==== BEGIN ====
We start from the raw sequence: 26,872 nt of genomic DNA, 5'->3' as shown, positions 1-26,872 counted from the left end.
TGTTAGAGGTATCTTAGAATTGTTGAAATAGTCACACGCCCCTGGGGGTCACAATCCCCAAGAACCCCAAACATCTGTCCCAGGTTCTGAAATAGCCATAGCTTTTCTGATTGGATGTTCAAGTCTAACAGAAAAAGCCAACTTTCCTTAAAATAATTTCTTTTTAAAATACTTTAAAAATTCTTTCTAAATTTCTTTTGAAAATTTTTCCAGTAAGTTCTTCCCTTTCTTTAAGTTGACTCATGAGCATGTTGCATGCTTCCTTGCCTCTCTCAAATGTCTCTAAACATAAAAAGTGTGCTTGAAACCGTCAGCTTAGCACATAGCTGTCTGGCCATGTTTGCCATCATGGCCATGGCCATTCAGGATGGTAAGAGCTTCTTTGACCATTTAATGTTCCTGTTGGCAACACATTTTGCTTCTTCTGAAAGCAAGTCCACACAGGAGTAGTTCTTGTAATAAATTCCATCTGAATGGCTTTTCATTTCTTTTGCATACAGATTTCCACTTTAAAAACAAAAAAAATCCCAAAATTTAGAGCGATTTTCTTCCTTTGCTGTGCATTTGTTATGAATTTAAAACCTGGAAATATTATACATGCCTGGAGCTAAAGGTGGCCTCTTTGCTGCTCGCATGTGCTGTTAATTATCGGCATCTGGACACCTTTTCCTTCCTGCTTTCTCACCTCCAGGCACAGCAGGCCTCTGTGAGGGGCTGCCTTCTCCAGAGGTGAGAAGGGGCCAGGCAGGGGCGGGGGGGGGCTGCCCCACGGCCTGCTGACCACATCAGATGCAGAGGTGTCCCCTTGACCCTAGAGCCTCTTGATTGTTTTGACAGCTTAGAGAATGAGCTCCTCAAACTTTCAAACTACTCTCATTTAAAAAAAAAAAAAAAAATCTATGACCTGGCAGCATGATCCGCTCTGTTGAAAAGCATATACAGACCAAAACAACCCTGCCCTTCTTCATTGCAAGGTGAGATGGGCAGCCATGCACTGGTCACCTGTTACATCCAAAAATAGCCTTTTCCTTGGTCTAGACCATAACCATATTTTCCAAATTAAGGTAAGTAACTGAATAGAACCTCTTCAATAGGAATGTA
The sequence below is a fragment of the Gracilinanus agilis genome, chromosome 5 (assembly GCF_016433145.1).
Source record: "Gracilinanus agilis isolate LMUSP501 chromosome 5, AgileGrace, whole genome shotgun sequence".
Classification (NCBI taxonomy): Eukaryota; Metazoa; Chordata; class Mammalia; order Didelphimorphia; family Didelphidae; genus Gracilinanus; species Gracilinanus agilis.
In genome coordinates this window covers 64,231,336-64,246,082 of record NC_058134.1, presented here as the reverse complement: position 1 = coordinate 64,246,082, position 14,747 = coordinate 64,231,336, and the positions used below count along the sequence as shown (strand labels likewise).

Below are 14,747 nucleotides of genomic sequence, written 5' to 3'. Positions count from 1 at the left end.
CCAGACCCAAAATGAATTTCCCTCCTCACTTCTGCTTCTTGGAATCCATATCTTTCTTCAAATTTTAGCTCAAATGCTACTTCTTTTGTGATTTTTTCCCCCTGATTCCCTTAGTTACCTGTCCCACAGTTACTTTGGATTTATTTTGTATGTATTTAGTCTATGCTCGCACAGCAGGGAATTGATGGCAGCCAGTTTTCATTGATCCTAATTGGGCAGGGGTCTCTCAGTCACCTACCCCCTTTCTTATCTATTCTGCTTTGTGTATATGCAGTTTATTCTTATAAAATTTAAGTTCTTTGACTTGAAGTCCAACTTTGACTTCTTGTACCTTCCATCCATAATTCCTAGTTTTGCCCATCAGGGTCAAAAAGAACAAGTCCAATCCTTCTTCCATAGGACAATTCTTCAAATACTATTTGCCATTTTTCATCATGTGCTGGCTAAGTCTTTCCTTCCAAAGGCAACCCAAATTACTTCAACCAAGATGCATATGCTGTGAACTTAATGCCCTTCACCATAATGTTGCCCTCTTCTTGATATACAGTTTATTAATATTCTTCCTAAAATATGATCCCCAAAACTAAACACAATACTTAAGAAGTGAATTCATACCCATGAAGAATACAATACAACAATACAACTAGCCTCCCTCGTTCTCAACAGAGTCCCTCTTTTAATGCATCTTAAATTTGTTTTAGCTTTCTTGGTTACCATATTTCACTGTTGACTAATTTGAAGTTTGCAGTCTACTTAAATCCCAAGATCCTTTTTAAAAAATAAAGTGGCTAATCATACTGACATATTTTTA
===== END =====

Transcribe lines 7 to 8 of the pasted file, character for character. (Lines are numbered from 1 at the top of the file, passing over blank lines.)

Below are 14,747 nucleotides of genomic sequence, written 5' to 3'. Positions count from 1 at the left end.
CCAGACCCAAAATGAATTTCCCTCCTCACTTCTGCTTCTTGGAATCCATATCTTTCTTCAAATTTTAGCTCAAATGCTACTTCTTTTGTGATTTTTTCCCCCTGATTCCCTTAGTTACCTGTCCCACAGTTACTTTGGATTTATTTTGTATGTATTTAGTCTATGCTCGCACAGCAGGGAATTGATGGCAGCCAGTTTTCATTGATCCTAATTGGGCAGGGGTCTCTCAGTCACCTACCCCCTTTCTTATCTATTCTGCTTTGTGTATATGCAGTTTATTCTTATAAAATTTAAGTTCTTTGACTTGAAGTCCAACTTTGACTTCTTGTACCTTCCATCCATAATTCCTAGTTTTGCCCATCAGGGTCAAAAAGAACAAGTCCAATCCTTCTTCCATAGGACAATTCTTCAAATACTATTTGCCATTTTTCATCATGTGCTGGCTAAGTCTTTCCTTCCAAAGGCAACCCAAATTACTTCAACCAAGATGCATATGCTGTGAACTTAATGCCCTTCACCATAATGTTGCCCTCTTCTTGATATACAGTTTATTAATATTCTTCCTAAAATATGATCCCCAAAACTAAACACAATACTTAAGAAGTGAATTCATACCCATGAAGAATACAATACAACAATACAACTAGCCTCCCTCGTTCTCAACAGAGTCCCTCTTTTAATGCATCTTAAATTTGTTTTAGCTTTCTTGGTTACCATATTTCACTGTTGACTAATTTGAAGTTTGCAGTCTACTTAAATCCCAAGATCCTTTTTAAAAAATAAAGTGGCTAATCATACTGACATATTTTTA